Hot Space (Deluxe Edition)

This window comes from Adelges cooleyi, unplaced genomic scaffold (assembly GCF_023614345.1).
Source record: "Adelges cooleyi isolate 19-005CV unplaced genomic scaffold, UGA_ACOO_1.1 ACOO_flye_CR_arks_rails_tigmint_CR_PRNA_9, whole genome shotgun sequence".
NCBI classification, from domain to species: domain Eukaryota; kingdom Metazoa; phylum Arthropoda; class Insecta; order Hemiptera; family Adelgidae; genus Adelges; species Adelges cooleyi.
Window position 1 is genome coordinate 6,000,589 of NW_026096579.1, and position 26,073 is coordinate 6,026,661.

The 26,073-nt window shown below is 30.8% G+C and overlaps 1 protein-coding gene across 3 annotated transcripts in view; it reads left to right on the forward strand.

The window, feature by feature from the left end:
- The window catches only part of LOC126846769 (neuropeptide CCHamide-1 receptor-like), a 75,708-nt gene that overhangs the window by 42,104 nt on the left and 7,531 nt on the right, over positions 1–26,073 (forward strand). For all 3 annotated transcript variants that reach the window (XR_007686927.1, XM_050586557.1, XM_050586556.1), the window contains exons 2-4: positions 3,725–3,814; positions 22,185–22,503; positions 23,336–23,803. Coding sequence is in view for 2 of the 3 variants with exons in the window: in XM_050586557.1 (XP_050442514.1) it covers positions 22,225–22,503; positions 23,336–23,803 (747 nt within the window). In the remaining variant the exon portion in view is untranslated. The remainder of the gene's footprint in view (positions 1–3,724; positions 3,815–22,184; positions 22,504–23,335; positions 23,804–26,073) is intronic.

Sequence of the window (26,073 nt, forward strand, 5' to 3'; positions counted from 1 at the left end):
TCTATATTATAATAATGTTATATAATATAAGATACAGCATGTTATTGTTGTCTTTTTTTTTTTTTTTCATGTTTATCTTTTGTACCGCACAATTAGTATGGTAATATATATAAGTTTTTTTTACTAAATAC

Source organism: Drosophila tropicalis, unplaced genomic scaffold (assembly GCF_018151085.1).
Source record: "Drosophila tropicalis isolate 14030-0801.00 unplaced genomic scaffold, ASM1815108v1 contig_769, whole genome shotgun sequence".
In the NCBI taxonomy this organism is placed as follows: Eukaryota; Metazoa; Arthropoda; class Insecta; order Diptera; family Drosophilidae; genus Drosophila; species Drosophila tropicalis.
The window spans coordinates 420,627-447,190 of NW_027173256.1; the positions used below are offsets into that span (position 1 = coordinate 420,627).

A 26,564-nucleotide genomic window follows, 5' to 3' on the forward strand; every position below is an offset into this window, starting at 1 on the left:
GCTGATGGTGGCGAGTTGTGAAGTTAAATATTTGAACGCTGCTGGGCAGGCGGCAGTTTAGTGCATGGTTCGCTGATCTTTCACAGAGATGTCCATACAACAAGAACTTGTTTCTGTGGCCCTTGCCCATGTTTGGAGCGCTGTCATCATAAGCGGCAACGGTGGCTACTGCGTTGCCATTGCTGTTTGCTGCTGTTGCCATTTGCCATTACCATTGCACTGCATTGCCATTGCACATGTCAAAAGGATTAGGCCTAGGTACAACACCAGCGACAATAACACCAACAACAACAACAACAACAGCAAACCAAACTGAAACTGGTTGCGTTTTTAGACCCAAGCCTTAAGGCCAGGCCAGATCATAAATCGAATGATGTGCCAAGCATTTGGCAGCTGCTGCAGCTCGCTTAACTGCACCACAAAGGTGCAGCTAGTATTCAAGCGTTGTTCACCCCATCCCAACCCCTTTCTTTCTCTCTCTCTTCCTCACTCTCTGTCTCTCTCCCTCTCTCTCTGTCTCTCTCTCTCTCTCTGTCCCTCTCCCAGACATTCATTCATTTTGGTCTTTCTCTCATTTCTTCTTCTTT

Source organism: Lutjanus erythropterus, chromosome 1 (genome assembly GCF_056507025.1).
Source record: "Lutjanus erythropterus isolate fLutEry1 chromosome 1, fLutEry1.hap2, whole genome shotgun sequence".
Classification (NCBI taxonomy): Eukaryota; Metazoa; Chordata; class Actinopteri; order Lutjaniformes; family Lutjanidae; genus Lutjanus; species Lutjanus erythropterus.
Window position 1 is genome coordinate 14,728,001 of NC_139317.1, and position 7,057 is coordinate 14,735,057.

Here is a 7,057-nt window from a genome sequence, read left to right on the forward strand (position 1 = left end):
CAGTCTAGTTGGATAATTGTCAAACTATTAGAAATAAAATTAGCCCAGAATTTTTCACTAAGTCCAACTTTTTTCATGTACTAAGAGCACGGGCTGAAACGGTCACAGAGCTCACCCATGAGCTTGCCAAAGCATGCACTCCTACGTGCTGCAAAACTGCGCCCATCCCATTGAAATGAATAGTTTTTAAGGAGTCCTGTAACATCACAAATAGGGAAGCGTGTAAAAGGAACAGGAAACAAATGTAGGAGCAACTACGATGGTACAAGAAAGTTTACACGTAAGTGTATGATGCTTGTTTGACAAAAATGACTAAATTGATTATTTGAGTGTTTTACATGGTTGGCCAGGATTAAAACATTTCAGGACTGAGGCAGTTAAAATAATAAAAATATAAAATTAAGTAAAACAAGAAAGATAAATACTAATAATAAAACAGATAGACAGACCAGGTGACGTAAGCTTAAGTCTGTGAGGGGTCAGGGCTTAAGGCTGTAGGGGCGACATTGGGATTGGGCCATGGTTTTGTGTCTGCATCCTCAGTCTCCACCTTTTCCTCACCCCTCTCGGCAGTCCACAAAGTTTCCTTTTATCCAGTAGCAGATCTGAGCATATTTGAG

At first you might feel thrown by the drum machines and dance grooves on Queen’s Hot Space—not to mention the relative lack of guitar. Fair enough: The album marks a cosmetic shift from A Night at the Opera, or even from the underestimated Jazz. But settle in and you’ll find that the essential elements that make Queen so, well, Queen-like are all over Hot Space. It’s big, it’s triumphant, it’s flamboyant, and it’s coming to getcha through a haze of sequins on a strong white horse. Released in 1982, Hot Space captures the stylish decadence of the early 1980s, with its dry ice and neon tights (a vibe conjured up by “Staying Power”). And Freddie Mercury’s sexuality and embrace of gay club culture had never sounded more confident than it did on tracks like “Back Chat” and “Body Language.” In a way, you could say that the album’s relative minimalism had more to do with rock ’n’ roll than the mini-operas Queen had slaved over so ambitiously in the years before. Of course, the highlight of Hot Space is the David Bowie collaboration “Under Pressure,” a light, funky, weirdly patched-together song that captured the naive optimism of its cultural moment better than anything found on the FM dial (that is, until “We Are the World” came along a few years later). Here are four minutes that could make a wall cry: As outsized and corny as the lyrics got—"Why can’t we give love one more chance?!”—the song’s real driver was John Deacon’s bassline, which in two notes captured both the clocklike rigidity of the Information Age (Personal computers! Globalization! The deregulated bustle of Wall Street!), as well as the human perseverance that made it bearable. (As for that bassline’s origins: Roger Taylor said Deacon had forgotten the part when the band went to get a pizza; Taylor, in his telling, remembered it.) Like it or not, Hot Space did what fame and money couldn’t accomplish: It got Queen out of a rut.